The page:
Sandy Hill residents demand action on 'destructive' street parties

Action Sandy Hill members say they're disappointed that rowdy parties took over their streets during a major football game last month — and they want candidates in the municipal election to explain what they're going to do about it.

'Disruptive and destructive parties' before football games a continuing concern

Residents in Sandy Hill want something done to control the large street parties that now come with the annual Panda Game, a football match between Ottawa's two major universities. (Radio-Canada)

Members of a community group in Ottawa's Sandy Hill neighbourhood say they're disappointed that rowdy parties took over their streets again last month — and they want candidates in the municipal election to explain what they're going to do about it.

Police promised to step up enforcement during the annual Panda Game — a football match between the University of Ottawa and Carleton University at Lansdowne Park — which usually leads to large celebrations.

"We feel frustrated and disappointed," said Susan Young, president of Action Sandy Hill.

"We worked for months with the University of Ottawa, the city and the police service to ensure that this year, no part of our neighbourhood would be taken over by these disruptive and destructive parties."

Young said they knew a massive party was planned for Russell Avenue on game day, but police didn't share their plans on how they would keep the event under control.

Police simply promised zero tolerance — an approach that didn't seem to be enforced, she said, with roads closed and many students drinking openly on the streets.

Young said police didn't share their plans on how they'll keep the parties in Sandy Hill under control last month. (Radio-Canada)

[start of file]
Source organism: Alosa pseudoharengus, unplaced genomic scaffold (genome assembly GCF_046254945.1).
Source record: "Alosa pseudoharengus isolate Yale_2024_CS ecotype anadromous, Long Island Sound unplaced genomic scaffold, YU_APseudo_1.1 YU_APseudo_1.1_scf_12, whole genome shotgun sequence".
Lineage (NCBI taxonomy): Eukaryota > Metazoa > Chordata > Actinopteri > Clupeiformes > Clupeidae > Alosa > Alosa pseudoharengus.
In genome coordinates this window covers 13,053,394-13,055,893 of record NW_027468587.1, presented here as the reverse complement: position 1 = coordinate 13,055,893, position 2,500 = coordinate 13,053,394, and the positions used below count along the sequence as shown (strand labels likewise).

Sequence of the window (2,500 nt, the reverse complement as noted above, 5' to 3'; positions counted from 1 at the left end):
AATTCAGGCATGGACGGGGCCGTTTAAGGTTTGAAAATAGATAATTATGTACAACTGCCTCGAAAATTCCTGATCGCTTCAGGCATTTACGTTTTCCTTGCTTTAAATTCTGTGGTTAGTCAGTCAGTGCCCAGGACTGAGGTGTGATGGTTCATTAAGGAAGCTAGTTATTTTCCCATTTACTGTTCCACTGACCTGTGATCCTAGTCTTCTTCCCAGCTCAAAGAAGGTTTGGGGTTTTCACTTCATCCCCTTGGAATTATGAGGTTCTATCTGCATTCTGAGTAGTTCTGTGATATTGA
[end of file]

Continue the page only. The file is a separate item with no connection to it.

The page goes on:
Calls for candidates to take action

Young said people in the neighbourhood want to know what police and the city are going to do before more parties happen around St. Patrick's Day or Canada Day.

They also want to hear from candidates in this month's municipal election, she said, about what could be done differently.

It's not normal, and it's not acceptable.- Susan Young, president of Action Sandy Hill

"It seems though that the city and the police view Sandy Hill as a student neighbourhood where property crimes, noise violations and alcohol abuse are not just tolerated — but should be expected," Young said.

"By letting these parties take place year after year, the city and the police are sending a message that this is normal. We're saying it's not normal, and it's not acceptable."

Mathieu Fleury, the incumbent councillor for Rideau-Vanier, acknowledged the city and the police did not do enough to keep the Panda Game parties controlled and said the current situation is unacceptable.

He said while police moved people off of the road, that forced them onto residents' properties without the property owners' consent.